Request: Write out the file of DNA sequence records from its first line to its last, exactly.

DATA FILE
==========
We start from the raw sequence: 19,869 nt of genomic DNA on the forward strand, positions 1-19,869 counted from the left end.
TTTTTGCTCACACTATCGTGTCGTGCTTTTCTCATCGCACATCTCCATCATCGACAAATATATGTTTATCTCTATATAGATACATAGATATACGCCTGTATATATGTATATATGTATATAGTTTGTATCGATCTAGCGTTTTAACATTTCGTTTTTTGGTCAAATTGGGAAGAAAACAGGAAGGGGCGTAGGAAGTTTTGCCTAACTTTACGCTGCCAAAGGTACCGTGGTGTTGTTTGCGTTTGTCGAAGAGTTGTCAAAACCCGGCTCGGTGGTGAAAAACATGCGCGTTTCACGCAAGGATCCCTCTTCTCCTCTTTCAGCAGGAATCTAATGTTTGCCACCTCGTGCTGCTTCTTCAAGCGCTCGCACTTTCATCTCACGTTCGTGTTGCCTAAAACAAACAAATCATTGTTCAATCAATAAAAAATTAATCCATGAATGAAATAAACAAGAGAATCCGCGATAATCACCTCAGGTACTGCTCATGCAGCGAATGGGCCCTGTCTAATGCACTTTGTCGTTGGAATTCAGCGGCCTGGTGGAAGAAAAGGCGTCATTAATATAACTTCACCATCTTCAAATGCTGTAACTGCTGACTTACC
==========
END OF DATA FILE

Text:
We start from the raw sequence: 19,869 nt of genomic DNA on the forward strand, positions 1-19,869 counted from the left end.
TTTTTGCTCACACTATCGTGTCGTGCTTTTCTCATCGCACATCTCCATCATCGACAAATATATGTTTATCTCTATATAGATACATAGATATACGCCTGTATATATGTATATATGTATATAGTTTGTATCGATCTAGCGTTTTAACATTTCGTTTTTTGGTCAAATTGGGAAGAAAACAGGAAGGGGCGTAGGAAGTTTTGCCTAACTTTACGCTGCCAAAGGTACCGTGGTGTTGTTTGCGTTTGTCGAAGAGTTGTCAAAACCCGGCTCGGTGGTGAAAAACATGCGCGTTTCACGCAAGGATCCCTCTTCTCCTCTTTCAGCAGGAATCTAATGTTTGCCACCTCGTGCTGCTTCTTCAAGCGCTCGCACTTTCATCTCACGTTCGTGTTGCCTAAAACAAACAAATCATTGTTCAATCAATAAAAAATTAATCCATGAATGAAATAAACAAGAGAATCCGCGATAATCACCTCAGGTACTGCTCATGCAGCGAATGGGCCCTGTCTAATGCACTTTGTCGTTGGAATTCAGCGGCCTGGTGGAAGAAAAGGCGTCATTAATATAACTTCACCATCTTCAAATGCTGTAACTGCTGACTTACC